Disordered eating in some individuals can also lead to the development of a full-fledged eating disorder. Some examples of disordered eating can include omitting food groups, eating only certain kinds of foods, eating at only certain times of the day, and engaging in other kinds of ritualistic patterns. Disordered eating can develop from childhood patterns or frequent dieting or as a coping mechanism. So how can you know if you or a loved one is struggling with disordered eating? The questions to ask are whether or not the behavior negatively impacts physical and emotional well-being and whether or not the behavior is interfering with daily functioning.

Over one-half of teenage girls and nearly one-third of teenage boys use unhealthy weight control behaviors such as skipping meals, fasting, smoking cigarettes, vomiting, and taking laxatives (Neumark-Sztainer, 2005). We live in a society that is obsessed with unhealthy and unnatural norms for body weight and size. According to Collins (1991), 42% of first- through third-grade students want to be thinner. Another study showed that 81% of 10 year olds are afraid of being fat (Mellin et al., 1991). We have watched our models and icons shrink from decade to decade, while the rates of men, women, and children diagnosed with eating disorders has continued to rise. We are also a nation facing an obesity epidemic, and we have all kinds of health and fitness experts condoning new diets and fads in order to help Americans achieve a healthier body. We find ourselves innocently following along, perhaps unaware when our quest for health has turned into a dangerous obsession.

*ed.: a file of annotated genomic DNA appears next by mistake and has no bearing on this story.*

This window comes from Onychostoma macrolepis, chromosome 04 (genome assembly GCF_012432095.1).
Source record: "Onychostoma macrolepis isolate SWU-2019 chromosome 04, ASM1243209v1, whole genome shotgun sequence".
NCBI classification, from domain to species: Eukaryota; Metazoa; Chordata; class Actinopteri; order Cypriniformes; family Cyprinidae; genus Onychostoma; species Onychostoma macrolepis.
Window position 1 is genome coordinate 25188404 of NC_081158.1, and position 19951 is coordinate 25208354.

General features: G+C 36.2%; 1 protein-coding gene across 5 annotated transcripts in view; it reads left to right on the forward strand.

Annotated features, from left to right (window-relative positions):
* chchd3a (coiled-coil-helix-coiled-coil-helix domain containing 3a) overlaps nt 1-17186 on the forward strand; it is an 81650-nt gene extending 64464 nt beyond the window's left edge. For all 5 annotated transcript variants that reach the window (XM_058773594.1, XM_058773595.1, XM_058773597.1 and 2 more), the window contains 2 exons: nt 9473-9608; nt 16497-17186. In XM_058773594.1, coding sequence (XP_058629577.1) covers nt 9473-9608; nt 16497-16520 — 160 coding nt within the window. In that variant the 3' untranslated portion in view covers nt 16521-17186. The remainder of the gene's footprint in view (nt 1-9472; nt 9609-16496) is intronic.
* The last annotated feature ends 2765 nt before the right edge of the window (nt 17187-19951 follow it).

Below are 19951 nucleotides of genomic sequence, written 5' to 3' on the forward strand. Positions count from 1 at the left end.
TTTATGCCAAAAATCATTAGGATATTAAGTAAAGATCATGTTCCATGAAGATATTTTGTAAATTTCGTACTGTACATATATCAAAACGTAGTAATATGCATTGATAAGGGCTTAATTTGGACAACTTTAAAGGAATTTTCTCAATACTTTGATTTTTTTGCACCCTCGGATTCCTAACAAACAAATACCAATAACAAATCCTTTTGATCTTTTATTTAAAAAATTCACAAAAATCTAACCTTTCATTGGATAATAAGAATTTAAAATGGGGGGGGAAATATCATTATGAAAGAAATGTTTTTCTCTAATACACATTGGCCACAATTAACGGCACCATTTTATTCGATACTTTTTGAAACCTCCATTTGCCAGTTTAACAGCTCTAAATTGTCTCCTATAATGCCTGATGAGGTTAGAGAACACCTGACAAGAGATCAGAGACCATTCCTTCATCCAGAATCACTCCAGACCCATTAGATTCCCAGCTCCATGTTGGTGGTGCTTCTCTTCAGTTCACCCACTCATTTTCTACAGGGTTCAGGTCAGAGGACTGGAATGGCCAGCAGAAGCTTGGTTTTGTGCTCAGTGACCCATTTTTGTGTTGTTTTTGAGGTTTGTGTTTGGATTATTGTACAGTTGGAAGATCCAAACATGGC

There is no easy solution. All we can do is work to increase our own self-awareness and be willing to take an honest look at the role food plays in our lives. After that, the goal is to find balance, whether you are trying to recover from an eating disorder or manage your weight for health reasons or if you recognize that maybe food has become more of a coping mechanism than you would like. There are many professionals who can help you find this balance. It is also important to remember that even the process of finding balance is an imperfect journey. However, it is one that can be worked towards with a little patience and grace.

References:

  1. American Psychiatric Association. (2000). Diagnostic and statistical manual of mental disorders, fourth edition, text revision. Washington, DC: American Psychiatric Association.
  2. Collins, M.E. (1991). Body figure perceptions and preferences among pre-adolescent children. International Journal of Eating Disorders, 199-208.
  3. Mellin, L., McNutt, S., Hu, Y., Schreiber, G.B., Crawford, P., Obarzanek, E. (1991). A longitudinal study of the dietary practices of black and white girls 9 and 10 years old at enrollment: The NHLBI growth and health study. Journal of Adolescent Health, 27-37.

© Copyright 2012 GoodTherapy.org. All rights reserved. Permission to publish granted by Anne Khalifeh, PsyD, therapist in San Francisco, California

The preceding article was solely written by the author named above. Any views and opinions expressed are not necessarily shared by GoodTherapy.org. Questions or concerns about the preceding article can be directed to the author or posted as a comment below.

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  • Brighton

    Brighton

    July 2nd, 2012 at 3:22 PM

    Sometimes I feel like I have been on a diet for more years of my life than I haven’t been, and it starts to wear on you, that’s for sure. It started with a comment a guy I was dating in high school made about maybe I could lose 10 pounds, and there I started on the vicious cycle of the forever diet.
    I have tried everything ove the years; I have gained and lost that sma eten pounds over and over again, more times than I could ever count.